Recently added weight to the roof was the 'straw that broke the spine' of the collapsed Florida condominium, a recent lawsuit alleges

·2 min read
Aerial view of Champlain Towers South destruction
An aerial view showing search-and-rescue efforts after the partial collapse of the Champlain Towers South in Surfside, Florida, on June 24. CHANDAN KHANNA/AFP via Getty Images
  • A new lawsuit was filed against the Champlain Towers Condominium Association.

  • The lawsuit alleges weight added to the roof was "the straw that broke the spine" of the complex.

  • A structural-engineering firm said roof repairs were part of the condo's restoration plan.

  • Visit Insider's homepage for more stories.

A new lawsuit alleges that recent renovations and added heavy materials to the top of the Champlain Towers South condominium were the final "straw that broke the spine" of the building and led to its collapse.

The lawsuit, filed by a building resident named Steve Rosenthal againsts the Champlain Towers Condominium Association, alleges that "weight bearing load" was added atop the condo using a crane without properly testing, inspecting, and evaluating the structural integrity of the building.

The owners of the building were days away from beginning to pay for at least $9 million in repairs that had been recommended by a structural-engineering firm's 40-year building repair and restoration plan. Engineers from the firm said some of the aforementioned roof repairs had begun, but concrete restoration had not begun at the time of the condo's collapse.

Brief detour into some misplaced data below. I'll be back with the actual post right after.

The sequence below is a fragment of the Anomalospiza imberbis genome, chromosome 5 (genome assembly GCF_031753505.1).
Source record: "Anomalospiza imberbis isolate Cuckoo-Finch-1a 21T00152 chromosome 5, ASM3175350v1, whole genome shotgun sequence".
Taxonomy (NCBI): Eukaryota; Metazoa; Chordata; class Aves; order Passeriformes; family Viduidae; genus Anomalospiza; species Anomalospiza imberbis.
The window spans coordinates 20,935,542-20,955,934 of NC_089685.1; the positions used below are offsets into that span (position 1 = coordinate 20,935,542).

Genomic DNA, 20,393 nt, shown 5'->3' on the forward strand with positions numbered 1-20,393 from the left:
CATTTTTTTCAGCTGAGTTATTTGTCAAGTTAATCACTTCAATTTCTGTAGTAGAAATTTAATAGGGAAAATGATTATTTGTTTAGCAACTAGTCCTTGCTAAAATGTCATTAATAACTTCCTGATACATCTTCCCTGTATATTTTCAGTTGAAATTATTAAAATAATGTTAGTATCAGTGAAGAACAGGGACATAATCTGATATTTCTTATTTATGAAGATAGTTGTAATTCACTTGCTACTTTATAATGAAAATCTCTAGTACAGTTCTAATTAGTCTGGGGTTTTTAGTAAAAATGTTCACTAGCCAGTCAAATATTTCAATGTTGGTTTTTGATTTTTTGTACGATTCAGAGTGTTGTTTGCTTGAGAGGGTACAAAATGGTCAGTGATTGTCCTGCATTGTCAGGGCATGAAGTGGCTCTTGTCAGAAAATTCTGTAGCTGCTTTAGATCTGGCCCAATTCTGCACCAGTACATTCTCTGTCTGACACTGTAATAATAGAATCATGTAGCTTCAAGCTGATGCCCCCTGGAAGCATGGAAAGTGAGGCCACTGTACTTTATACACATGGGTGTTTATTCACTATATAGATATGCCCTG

The lawsuit also alleges that the condominium association contracted a company to install a transmission device or antenna on top of the building, once again "without proper investigation as to the potential or likely impacts of such activity."

As of Tuesday morning, 11 people were confirmed dead from the disaster and 150 were unaccounted for. At least 300 first responders have been working rotating shifts at the scene, according to Miami-Dade Fire Rescue. Florida's chief financial officer, Jimmy Patronis, said the rescue attempt was the "largest-ever deployment of task resources" in Florida history not in response to a hurricane.

President Joe Biden and the first lady, Jill Biden, are expected to visit the site Thursday to survey the damage.

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Natalie Musumeci contributed reporting.

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